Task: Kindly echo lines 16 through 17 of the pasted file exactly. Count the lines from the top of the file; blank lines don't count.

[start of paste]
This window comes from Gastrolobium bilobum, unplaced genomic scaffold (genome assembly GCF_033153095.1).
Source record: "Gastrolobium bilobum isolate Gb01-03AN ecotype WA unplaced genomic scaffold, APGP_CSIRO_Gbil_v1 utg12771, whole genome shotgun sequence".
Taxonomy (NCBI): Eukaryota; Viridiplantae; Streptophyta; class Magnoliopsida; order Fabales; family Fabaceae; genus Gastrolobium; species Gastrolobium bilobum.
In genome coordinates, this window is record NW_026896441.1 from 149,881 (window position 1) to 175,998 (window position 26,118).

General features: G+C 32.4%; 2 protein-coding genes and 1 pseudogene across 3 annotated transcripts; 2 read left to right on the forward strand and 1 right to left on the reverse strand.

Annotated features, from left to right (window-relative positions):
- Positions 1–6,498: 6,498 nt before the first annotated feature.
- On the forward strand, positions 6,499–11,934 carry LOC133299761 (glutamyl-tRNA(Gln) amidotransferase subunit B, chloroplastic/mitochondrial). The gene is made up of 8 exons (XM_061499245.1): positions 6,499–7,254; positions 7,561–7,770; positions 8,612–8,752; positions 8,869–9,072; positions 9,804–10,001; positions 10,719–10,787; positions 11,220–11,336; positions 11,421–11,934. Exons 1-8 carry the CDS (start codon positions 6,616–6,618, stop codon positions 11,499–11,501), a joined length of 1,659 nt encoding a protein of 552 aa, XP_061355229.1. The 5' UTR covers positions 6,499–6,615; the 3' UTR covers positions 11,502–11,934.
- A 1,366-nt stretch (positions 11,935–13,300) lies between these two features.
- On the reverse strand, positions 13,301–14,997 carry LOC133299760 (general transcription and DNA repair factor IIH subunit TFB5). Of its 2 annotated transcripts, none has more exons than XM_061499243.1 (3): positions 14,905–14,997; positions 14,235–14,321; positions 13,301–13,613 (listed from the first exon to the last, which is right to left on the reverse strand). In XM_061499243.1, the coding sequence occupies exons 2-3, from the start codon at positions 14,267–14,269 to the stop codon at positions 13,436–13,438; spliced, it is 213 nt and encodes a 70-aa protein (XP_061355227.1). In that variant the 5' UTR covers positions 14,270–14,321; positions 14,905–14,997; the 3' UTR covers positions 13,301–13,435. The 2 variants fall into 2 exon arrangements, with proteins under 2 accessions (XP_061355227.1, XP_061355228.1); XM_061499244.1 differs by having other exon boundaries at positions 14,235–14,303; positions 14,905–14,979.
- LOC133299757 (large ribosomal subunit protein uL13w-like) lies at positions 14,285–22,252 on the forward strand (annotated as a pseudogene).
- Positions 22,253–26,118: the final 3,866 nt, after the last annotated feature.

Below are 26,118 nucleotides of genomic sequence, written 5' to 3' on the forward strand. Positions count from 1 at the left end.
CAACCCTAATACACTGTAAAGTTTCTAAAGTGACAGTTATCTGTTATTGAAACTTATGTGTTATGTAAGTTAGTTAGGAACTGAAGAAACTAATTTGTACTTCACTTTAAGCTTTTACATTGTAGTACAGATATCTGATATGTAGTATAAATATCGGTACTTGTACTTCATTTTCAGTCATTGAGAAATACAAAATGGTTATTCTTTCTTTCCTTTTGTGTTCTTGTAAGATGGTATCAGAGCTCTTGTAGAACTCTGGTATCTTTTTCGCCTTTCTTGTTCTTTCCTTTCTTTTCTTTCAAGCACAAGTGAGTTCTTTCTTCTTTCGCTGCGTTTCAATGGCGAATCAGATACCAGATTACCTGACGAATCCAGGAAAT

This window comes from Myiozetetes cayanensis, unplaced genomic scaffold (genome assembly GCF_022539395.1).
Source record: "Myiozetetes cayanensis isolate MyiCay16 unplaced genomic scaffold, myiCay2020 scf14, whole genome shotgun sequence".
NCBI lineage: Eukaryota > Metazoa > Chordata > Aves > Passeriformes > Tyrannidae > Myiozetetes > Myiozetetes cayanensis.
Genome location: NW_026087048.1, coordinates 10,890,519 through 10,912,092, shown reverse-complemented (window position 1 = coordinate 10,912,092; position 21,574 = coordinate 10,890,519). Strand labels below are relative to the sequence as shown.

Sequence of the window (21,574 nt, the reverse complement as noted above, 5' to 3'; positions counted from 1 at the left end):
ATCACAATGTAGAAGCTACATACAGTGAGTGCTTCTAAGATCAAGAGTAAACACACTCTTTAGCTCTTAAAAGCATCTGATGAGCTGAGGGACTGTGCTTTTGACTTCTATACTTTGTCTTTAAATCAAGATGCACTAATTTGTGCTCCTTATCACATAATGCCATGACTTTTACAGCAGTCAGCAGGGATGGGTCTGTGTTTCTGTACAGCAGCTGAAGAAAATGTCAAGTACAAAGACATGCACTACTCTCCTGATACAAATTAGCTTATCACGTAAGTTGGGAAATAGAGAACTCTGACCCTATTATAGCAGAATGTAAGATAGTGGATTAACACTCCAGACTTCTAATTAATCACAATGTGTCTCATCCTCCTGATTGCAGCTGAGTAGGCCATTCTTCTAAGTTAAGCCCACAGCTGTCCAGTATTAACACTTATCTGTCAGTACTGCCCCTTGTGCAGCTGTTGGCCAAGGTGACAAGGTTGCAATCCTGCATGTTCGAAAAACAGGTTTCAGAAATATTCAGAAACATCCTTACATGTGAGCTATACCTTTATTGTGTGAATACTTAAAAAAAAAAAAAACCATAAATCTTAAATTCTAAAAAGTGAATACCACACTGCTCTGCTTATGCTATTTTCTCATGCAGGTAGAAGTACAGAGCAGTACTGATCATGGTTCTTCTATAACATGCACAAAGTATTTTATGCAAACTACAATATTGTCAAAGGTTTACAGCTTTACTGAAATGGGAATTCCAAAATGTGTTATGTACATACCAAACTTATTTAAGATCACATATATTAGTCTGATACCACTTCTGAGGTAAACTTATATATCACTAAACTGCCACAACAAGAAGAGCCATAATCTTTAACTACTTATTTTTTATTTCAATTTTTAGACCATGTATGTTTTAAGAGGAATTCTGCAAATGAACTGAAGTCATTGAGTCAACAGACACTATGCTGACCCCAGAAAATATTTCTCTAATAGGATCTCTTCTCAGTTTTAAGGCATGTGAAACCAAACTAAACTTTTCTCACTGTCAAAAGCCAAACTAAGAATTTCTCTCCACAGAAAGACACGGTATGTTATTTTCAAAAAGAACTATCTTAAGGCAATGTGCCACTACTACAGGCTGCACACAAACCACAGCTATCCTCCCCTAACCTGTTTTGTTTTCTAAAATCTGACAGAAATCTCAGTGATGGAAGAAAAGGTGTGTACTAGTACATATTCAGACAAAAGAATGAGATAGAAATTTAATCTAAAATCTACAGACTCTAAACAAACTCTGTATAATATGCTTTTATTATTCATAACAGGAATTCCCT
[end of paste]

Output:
Source record: "Myiozetetes cayanensis isolate MyiCay16 unplaced genomic scaffold, myiCay2020 scf14, whole genome shotgun sequence".
NCBI lineage: Eukaryota > Metazoa > Chordata > Aves > Passeriformes > Tyrannidae > Myiozetetes > Myiozetetes cayanensis.